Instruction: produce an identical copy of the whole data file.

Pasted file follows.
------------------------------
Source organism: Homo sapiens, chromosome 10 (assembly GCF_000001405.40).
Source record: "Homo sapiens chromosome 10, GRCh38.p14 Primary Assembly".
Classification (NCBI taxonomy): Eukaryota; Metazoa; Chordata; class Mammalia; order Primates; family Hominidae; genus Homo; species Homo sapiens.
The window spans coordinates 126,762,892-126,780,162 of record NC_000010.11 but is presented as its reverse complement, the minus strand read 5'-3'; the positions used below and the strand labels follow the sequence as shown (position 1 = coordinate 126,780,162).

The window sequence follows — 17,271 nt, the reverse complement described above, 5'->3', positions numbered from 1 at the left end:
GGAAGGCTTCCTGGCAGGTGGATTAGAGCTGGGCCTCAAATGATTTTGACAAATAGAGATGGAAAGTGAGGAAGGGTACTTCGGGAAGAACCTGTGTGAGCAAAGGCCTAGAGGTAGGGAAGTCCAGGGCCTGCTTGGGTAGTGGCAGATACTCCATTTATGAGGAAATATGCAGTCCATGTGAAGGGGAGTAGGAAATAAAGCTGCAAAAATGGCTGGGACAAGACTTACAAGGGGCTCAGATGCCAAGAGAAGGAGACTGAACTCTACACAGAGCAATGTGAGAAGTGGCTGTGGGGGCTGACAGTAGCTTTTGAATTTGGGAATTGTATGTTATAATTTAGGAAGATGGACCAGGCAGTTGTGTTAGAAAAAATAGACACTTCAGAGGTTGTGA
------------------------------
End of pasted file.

Source organism: Homo sapiens, chromosome 10 (assembly GCF_000001405.40).
Source record: "Homo sapiens chromosome 10, GRCh38.p14 Primary Assembly".
Classification (NCBI taxonomy): Eukaryota; Metazoa; Chordata; class Mammalia; order Primates; family Hominidae; genus Homo; species Homo sapiens.
The window spans coordinates 126,762,892-126,780,162 of record NC_000010.11 but is presented as its reverse complement, the minus strand read 5'-3'; the positions used below and the strand labels follow the sequence as shown (position 1 = coordinate 126,780,162).

The window sequence follows — 17,271 nt, the reverse complement described above, 5'->3', positions numbered from 1 at the left end:
GGAAGGCTTCCTGGCAGGTGGATTAGAGCTGGGCCTCAAATGATTTTGACAAATAGAGATGGAAAGTGAGGAAGGGTACTTCGGGAAGAACCTGTGTGAGCAAAGGCCTAGAGGTAGGGAAGTCCAGGGCCTGCTTGGGTAGTGGCAGATACTCCATTTATGAGGAAATATGCAGTCCATGTGAAGGGGAGTAGGAAATAAAGCTGCAAAAATGGCTGGGACAAGACTTACAAGGGGCTCAGATGCCAAGAGAAGGAGACTGAACTCTACACAGAGCAATGTGAGAAGTGGCTGTGGGGGCTGACAGTAGCTTTTGAATTTGGGAATTGTATGTTATAATTTAGGAAGATGGACCAGGCAGTTGTGTTAGAAAAAATAGACACTTCAGAGGTTGTGA